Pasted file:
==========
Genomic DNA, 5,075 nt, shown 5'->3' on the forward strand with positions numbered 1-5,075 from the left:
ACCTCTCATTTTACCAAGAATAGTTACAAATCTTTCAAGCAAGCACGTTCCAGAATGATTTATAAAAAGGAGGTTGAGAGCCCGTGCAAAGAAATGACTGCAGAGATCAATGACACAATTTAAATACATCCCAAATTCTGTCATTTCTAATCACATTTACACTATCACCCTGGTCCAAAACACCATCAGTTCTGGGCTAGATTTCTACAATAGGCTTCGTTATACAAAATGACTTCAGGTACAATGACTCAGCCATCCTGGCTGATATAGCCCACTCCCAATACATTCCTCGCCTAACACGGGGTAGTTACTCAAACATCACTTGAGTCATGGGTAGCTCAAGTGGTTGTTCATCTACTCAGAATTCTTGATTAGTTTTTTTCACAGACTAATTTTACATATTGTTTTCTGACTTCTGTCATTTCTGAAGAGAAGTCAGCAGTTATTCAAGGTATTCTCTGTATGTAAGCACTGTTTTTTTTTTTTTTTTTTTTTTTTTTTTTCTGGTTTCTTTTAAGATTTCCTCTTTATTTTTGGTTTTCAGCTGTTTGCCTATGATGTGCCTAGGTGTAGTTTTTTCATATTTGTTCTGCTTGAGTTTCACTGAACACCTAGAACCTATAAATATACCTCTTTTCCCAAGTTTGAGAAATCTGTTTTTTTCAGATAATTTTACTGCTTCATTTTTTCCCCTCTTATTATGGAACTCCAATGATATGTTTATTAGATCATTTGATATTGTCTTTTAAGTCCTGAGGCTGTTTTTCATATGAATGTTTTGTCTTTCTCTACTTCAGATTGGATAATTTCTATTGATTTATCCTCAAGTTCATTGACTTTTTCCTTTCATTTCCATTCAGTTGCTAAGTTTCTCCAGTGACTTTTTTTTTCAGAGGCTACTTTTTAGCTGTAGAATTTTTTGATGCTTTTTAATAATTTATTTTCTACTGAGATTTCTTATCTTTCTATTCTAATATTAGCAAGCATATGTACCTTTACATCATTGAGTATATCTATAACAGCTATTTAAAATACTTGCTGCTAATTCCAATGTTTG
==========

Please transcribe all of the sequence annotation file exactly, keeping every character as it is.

Genomic DNA, 5,075 nt, shown 5'->3' on the forward strand with positions numbered 1-5,075 from the left:
ACCTCTCATTTTACCAAGAATAGTTACAAATCTTTCAAGCAAGCACGTTCCAGAATGATTTATAAAAAGGAGGTTGAGAGCCCGTGCAAAGAAATGACTGCAGAGATCAATGACACAATTTAAATACATCCCAAATTCTGTCATTTCTAATCACATTTACACTATCACCCTGGTCCAAAACACCATCAGTTCTGGGCTAGATTTCTACAATAGGCTTCGTTATACAAAATGACTTCAGGTACAATGACTCAGCCATCCTGGCTGATATAGCCCACTCCCAATACATTCCTCGCCTAACACGGGGTAGTTACTCAAACATCACTTGAGTCATGGGTAGCTCAAGTGGTTGTTCATCTACTCAGAATTCTTGATTAGTTTTTTTCACAGACTAATTTTACATATTGTTTTCTGACTTCTGTCATTTCTGAAGAGAAGTCAGCAGTTATTCAAGGTATTCTCTGTATGTAAGCACTGTTTTTTTTTTTTTTTTTTTTTTTTTTTTTCTGGTTTCTTTTAAGATTTCCTCTTTATTTTTGGTTTTCAGCTGTTTGCCTATGATGTGCCTAGGTGTAGTTTTTTCATATTTGTTCTGCTTGAGTTTCACTGAACACCTAGAACCTATAAATATACCTCTTTTCCCAAGTTTGAGAAATCTGTTTTTTTCAGATAATTTTACTGCTTCATTTTTTCCCCTCTTATTATGGAACTCCAATGATATGTTTATTAGATCATTTGATATTGTCTTTTAAGTCCTGAGGCTGTTTTTCATATGAATGTTTTGTCTTTCTCTACTTCAGATTGGATAATTTCTATTGATTTATCCTCAAGTTCATTGACTTTTTCCTTTCATTTCCATTCAGTTGCTAAGTTTCTCCAGTGACTTTTTTTTTCAGAGGCTACTTTTTAGCTGTAGAATTTTTTGATGCTTTTTAATAATTTATTTTCTACTGAGATTTCTTATCTTTCTATTCTAATATTAGCAAGCATATGTACCTTTACATCATTGAGTATATCTATAACAGCTATTTAAAATACTTGCTGCTAATTCCAATGTTTG